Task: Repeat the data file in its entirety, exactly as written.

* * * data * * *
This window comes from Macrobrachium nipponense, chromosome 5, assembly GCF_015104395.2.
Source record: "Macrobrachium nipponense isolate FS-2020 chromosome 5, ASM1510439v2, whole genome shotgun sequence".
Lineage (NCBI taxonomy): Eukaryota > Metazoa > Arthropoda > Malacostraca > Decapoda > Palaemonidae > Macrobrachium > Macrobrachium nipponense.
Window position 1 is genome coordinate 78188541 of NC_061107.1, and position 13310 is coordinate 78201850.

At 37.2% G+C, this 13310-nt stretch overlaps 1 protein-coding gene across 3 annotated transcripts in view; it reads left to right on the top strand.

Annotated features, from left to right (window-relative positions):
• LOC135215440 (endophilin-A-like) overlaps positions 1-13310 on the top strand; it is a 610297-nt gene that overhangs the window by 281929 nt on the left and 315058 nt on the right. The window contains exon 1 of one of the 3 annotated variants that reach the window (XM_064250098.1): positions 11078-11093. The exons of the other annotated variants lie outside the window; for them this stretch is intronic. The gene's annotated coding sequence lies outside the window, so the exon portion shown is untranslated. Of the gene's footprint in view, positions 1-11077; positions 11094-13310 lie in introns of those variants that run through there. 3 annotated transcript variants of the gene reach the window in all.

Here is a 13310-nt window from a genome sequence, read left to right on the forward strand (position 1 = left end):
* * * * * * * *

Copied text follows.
This window comes from Macrobrachium nipponense, chromosome 5, assembly GCF_015104395.2.
Source record: "Macrobrachium nipponense isolate FS-2020 chromosome 5, ASM1510439v2, whole genome shotgun sequence".
Lineage (NCBI taxonomy): Eukaryota > Metazoa > Arthropoda > Malacostraca > Decapoda > Palaemonidae > Macrobrachium > Macrobrachium nipponense.
Window position 1 is genome coordinate 78188541 of NC_061107.1, and position 13310 is coordinate 78201850.

At 37.2% G+C, this 13310-nt stretch overlaps 1 protein-coding gene across 3 annotated transcripts in view; it reads left to right on the top strand.

Annotated features, from left to right (window-relative positions):
• LOC135215440 (endophilin-A-like) overlaps positions 1-13310 on the top strand; it is a 610297-nt gene that overhangs the window by 281929 nt on the left and 315058 nt on the right. The window contains exon 1 of one of the 3 annotated variants that reach the window (XM_064250098.1): positions 11078-11093. The exons of the other annotated variants lie outside the window; for them this stretch is intronic. The gene's annotated coding sequence lies outside the window, so the exon portion shown is untranslated. Of the gene's footprint in view, positions 1-11077; positions 11094-13310 lie in introns of those variants that run through there. 3 annotated transcript variants of the gene reach the window in all.

Here is a 13310-nt window from a genome sequence, read left to right on the forward strand (position 1 = left end):